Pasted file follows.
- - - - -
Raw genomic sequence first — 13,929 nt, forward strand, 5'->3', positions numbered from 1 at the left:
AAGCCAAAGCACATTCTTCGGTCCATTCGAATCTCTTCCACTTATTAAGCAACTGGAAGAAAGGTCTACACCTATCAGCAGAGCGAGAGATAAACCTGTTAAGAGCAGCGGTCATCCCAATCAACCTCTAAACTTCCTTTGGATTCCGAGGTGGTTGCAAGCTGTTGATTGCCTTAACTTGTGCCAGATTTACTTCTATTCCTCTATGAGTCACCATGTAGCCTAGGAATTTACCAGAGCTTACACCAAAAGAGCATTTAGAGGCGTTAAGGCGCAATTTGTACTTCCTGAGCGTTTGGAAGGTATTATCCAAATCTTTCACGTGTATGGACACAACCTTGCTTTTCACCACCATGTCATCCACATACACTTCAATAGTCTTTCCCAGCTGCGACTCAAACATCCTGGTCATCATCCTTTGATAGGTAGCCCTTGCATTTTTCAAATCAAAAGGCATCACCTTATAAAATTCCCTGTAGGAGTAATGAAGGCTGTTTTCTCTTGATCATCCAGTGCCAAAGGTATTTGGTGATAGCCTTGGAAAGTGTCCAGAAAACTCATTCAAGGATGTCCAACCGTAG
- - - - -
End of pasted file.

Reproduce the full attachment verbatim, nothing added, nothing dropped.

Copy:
Raw genomic sequence first — 13,929 nt, forward strand, 5'->3', positions numbered from 1 at the left:
AAGCCAAAGCACATTCTTCGGTCCATTCGAATCTCTTCCACTTATTAAGCAACTGGAAGAAAGGTCTACACCTATCAGCAGAGCGAGAGATAAACCTGTTAAGAGCAGCGGTCATCCCAATCAACCTCTAAACTTCCTTTGGATTCCGAGGTGGTTGCAAGCTGTTGATTGCCTTAACTTGTGCCAGATTTACTTCTATTCCTCTATGAGTCACCATGTAGCCTAGGAATTTACCAGAGCTTACACCAAAAGAGCATTTAGAGGCGTTAAGGCGCAATTTGTACTTCCTGAGCGTTTGGAAGGTATTATCCAAATCTTTCACGTGTATGGACACAACCTTGCTTTTCACCACCATGTCATCCACATACACTTCAATAGTCTTTCCCAGCTGCGACTCAAACATCCTGGTCATCATCCTTTGATAGGTAGCCCTTGCATTTTTCAAATCAAAAGGCATCACCTTATAAAATTCCCTGTAGGAGTAATGAAGGCTGTTTTCTCTTGATCATCCAGTGCCAAAGGTATTTGGTGATAGCCTTGGAAAGTGTCCAGAAAACTCATTCAAGGATGTCCAACCGTAG